Lord Fisher of Camden, chairman of the governing board of the World Jewish Congress and immediate past president of the Board of Deputies of British Jews, died here last night at the age of 74. He was admitted to a hospital here a month ago after suffering a stroke.
Bom Samuel Fisher on Jan. 20, 1905, he was an official of the London Diamond Bourse and was Britain’s representative at International Diamond Conferences. He entered the House of Lords in 1976 after a distinguished career in local government as a member of the Labor Party which included serving as Mayor of the London Borough of Camden.
Lord Fisher, who was president of the Board of Deputies for six years, was possibly the most popular leader British Jewry ever had. His presidency was characterized by his sparkling wit, good nature and shrewd manner of reconciliation.
He was unflinching in his support for Israel, and under his leadership the community’s solidarity with the Jewish State remained unquestioned. He made the Board an effective foe of the rightwing National Front without aligning itself with the ultra-left.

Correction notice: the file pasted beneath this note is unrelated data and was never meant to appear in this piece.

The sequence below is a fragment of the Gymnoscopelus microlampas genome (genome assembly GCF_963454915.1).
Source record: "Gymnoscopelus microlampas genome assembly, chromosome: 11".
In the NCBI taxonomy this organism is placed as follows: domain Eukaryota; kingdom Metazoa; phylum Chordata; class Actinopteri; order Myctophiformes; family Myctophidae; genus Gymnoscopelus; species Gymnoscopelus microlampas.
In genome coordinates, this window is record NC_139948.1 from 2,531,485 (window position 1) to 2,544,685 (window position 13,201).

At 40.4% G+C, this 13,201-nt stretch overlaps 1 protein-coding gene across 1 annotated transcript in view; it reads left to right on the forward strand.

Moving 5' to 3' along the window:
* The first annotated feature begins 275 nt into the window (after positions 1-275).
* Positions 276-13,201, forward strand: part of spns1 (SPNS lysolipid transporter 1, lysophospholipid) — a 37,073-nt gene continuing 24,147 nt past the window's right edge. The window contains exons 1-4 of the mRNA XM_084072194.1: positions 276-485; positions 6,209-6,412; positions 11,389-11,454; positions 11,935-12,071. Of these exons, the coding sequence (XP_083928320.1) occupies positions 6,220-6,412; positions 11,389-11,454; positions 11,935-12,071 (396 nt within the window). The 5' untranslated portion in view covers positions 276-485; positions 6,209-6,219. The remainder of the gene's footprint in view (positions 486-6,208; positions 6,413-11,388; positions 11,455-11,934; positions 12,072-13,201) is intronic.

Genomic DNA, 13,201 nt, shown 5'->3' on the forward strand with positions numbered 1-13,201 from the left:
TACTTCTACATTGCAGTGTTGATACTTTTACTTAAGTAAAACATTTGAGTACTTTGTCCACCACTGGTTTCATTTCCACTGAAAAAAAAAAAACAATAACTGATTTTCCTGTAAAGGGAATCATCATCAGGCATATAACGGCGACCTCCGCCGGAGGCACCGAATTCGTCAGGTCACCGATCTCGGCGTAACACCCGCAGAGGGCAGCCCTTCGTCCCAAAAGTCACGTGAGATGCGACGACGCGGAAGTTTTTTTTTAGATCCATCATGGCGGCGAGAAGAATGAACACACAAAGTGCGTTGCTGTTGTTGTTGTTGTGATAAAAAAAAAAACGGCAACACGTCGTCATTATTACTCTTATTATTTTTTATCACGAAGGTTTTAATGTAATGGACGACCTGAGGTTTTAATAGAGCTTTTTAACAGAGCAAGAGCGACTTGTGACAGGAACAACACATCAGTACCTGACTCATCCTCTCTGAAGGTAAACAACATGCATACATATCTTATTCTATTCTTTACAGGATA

Lord Fisher was also a vice president of Poale Zion; and president of the Friends of Magen David Adom, United Jewish Friendly Society and the Jewish Association for the Physically Handicapped.
Labor MP Greville Janner, who is now president of the Board of Jewish Deputies, said tonight that Lord Fisher was “a beloved servant of Britain and of the Jewish community” who brought a “pleasurable unity” to the Board through his humor and good nature.
In New York City, WJC president Philip Klutznick said today that in the WJC and Board of Deputies of British Jews, Lord Fisher’s “dedication, wisdom, generosity and graciousness of spirit earned him respect and affection of all who were privileged to work with him. Indefatigable in the service of his people, he was always available for special assignments.”
The Archive of the Jewish Telegraphic Agency includes articles published from 1923 to 2008. Archive stories reflect the journalistic standards and practices of the time they were published.